One day I was catching the train into the city five days a week for work. The next, I was on 13 weeks of bed rest.
My first pregnancy, 35 years ago, was all planned out. I like to have a plan, I write lists, I put appointments in my diary – that's the sort of person I am.
I planned to get pregnant and after a few months it happened. But then things stopped going according to my plan and instead progressed differently.
As I was working in an office environment, I had planned to work until one or two weeks before my due date. Other women had done it, so I could too.
However, at my six month check up, my obstetrician told me I could forget that idea. My blood pressure was high and the weight I had suddenly gained that month was a bad sign. I was to go home and stay in bed for the next week. He was very clear that I was only to get up to shower or go to the toilet. If my blood pressure hadn't come way down when he saw me in seven days, I would be admitted to hospital. I burst into tears and then discovered he didn't have a box of tissues.
What a shock to the system. One day I was catching the train into the city five days a week for work. In my time off I was visiting Dad in a nursing home or going to see other family members. I was never one for just sitting around watching television – I was busy doing things and looking after others. Suddenly, I was just sitting or lying down in bed.
At first, I wondered how I would cope with the boredom and I felt pretty down. I was also worried about my baby as my obstetrician, a very serious man, had explained the risks that can be brought on by pre-eclampsia. He mentioned the possibility of having seizures during the birth and of my baby having a low birth weight.
Even though I had complete bed rest for the week as instructed, my blood pressure remained elevated and I spent time in hospital. My unborn baby and I were monitored closely and after a few days my blood pressure was consistently down so I was allowed to go home. I spent the rest of the pregnancy in bed, thirteen weeks in all.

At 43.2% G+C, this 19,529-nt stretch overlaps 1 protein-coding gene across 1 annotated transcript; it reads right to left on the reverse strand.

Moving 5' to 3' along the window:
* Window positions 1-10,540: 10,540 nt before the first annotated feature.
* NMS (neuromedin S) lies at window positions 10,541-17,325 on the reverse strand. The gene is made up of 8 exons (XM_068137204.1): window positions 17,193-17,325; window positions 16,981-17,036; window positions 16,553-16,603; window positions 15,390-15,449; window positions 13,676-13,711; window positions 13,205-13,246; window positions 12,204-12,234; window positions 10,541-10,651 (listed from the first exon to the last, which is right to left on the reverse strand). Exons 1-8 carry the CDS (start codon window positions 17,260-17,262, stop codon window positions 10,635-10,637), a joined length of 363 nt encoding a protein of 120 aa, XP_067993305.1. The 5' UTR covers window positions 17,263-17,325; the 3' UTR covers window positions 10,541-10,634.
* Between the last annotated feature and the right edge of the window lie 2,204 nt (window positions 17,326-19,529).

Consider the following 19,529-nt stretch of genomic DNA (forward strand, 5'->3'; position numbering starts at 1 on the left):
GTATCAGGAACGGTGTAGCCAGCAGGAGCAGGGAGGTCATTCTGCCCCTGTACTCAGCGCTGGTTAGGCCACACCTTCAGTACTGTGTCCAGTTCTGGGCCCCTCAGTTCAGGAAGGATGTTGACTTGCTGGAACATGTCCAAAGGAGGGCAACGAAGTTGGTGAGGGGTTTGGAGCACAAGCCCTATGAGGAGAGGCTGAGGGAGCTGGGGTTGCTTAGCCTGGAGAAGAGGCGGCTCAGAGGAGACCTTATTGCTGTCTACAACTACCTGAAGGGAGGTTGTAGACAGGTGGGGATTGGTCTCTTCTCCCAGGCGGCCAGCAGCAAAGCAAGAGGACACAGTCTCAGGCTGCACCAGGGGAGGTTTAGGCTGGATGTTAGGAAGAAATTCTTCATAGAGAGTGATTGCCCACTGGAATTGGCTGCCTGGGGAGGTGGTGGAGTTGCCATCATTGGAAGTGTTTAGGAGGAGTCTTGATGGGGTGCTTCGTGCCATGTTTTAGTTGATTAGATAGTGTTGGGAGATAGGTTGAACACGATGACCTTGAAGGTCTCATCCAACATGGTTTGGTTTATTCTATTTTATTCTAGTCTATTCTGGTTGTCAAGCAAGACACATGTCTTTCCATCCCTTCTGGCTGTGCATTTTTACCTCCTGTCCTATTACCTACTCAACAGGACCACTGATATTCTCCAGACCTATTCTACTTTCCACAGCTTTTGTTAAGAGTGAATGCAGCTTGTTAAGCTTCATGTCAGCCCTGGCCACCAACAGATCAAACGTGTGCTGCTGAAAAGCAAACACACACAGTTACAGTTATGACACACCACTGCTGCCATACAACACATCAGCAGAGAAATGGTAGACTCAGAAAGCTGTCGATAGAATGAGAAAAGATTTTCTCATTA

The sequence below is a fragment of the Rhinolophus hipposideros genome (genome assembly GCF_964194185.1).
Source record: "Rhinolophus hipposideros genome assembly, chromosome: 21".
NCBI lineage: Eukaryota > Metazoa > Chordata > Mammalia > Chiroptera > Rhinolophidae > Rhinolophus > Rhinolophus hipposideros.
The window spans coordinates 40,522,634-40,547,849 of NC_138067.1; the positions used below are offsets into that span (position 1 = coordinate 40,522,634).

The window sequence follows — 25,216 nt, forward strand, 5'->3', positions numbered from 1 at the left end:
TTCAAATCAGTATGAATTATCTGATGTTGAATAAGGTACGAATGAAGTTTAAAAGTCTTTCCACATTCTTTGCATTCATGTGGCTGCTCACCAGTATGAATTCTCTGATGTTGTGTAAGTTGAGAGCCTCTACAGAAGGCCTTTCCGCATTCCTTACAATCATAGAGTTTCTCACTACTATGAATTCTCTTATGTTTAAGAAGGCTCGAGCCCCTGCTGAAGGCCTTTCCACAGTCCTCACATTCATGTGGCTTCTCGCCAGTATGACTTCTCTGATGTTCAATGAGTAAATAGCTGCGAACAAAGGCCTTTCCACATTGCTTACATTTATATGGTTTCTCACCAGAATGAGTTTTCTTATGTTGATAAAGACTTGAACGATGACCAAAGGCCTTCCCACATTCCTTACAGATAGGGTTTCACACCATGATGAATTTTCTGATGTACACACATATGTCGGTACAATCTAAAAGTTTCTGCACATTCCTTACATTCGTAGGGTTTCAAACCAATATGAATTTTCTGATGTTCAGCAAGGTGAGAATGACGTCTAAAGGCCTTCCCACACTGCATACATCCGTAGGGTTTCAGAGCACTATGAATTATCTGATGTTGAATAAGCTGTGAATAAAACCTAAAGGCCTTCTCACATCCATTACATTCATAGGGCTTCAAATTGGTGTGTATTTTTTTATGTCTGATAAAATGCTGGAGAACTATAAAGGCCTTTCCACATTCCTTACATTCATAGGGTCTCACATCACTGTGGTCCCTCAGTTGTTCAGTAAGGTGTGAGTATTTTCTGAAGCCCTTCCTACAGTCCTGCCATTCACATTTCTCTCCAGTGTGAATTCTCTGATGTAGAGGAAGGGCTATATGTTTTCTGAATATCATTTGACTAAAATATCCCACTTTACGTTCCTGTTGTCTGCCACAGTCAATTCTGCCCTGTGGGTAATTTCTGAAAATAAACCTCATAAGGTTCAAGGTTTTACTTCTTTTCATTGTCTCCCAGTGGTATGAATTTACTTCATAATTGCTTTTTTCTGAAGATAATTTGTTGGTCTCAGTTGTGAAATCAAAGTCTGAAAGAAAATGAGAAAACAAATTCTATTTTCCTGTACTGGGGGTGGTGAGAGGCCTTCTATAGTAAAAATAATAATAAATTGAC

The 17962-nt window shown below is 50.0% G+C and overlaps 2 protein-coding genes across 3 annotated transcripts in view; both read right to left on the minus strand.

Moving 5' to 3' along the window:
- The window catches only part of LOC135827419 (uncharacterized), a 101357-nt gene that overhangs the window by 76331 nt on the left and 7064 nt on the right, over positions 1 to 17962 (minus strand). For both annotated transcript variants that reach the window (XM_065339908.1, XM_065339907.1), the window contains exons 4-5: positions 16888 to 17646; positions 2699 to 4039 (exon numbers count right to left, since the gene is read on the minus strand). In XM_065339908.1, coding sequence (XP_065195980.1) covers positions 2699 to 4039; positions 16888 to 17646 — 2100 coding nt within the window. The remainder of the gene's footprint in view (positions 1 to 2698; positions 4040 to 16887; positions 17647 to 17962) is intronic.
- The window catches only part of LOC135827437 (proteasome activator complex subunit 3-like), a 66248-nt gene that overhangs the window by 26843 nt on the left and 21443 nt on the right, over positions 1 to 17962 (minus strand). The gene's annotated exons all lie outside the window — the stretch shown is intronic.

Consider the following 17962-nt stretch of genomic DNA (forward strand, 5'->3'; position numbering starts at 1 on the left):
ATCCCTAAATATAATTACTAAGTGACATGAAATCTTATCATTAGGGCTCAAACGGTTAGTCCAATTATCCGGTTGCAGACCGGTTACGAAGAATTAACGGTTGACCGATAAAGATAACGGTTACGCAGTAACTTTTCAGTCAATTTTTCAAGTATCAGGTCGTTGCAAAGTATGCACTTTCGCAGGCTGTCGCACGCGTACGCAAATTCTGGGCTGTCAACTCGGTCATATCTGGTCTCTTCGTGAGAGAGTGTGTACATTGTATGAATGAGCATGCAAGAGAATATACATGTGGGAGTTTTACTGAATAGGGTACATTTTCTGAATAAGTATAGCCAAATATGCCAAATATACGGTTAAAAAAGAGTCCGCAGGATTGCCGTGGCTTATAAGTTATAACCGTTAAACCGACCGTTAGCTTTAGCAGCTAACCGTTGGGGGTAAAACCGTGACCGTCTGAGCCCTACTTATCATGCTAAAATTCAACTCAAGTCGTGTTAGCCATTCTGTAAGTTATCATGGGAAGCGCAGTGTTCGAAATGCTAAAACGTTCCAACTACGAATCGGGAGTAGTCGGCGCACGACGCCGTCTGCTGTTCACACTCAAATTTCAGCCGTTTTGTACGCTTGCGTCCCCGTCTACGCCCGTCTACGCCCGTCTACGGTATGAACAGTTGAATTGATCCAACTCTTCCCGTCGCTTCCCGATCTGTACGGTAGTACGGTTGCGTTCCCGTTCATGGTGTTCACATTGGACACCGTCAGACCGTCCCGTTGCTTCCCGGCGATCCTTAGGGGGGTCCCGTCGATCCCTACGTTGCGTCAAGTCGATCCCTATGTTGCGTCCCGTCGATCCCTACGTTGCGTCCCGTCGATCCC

This gave me time to really bond with the life growing within me. I talked to my baby and played him/her music. (My husband and I called our unborn child Natander because he/she would be Natasha if a girl and Alexander if a boy.)
I read lots of pregnancy and baby magazines as well as books on other topics (no internet back then). Each morning, I enjoyed reading the newspaper and became quite good at solving crosswords. I looked forward to seeing the latest women's magazines, entered competitions and even won a couple of small prizes.
In addition, I wrote poetry and a few reader's letters for magazines. I finished a tapestry I had never found the time to work on. I appreciated the visitors who dropped in and the neighbour who made trifle for us.
A nurse came to the house to check my blood pressure each week. The highlight of my week was being allowed to go out for a check up with the obstetrician (I had to take in the urine I had collected for the previous 24 hours to check the protein level too). In addition, I had extra ultrasounds to check on my baby's growth.
It was planned that my baby would be induced a week before the due date. Again, baby had other ideas and I went into labour a few days before this.
My darling baby arrived safely and there were no more days in bed for me. Life was full of all the things a new mother does.
When my daughter started daycare, I spent a lot of time trying to find the right fit for her and our family. I did a lot of research and asked a lot of questions. Over and over again though, the answer to my question would come back the same, "she'll be fine."
I want hours upon hours of delicious sleep followed by hot cups of tea, reading my book and nothingness. But I'll have to get up now to comfort, feed, clean, dress, entertain, love, laugh, play, and repeat.
I remember looking out the bedroom window at the weeds growing in the garden and thinking how much I would like to get out there and pull them up. I wouldn't have done anything that could have put the well being of my unborn child or my own health at risk.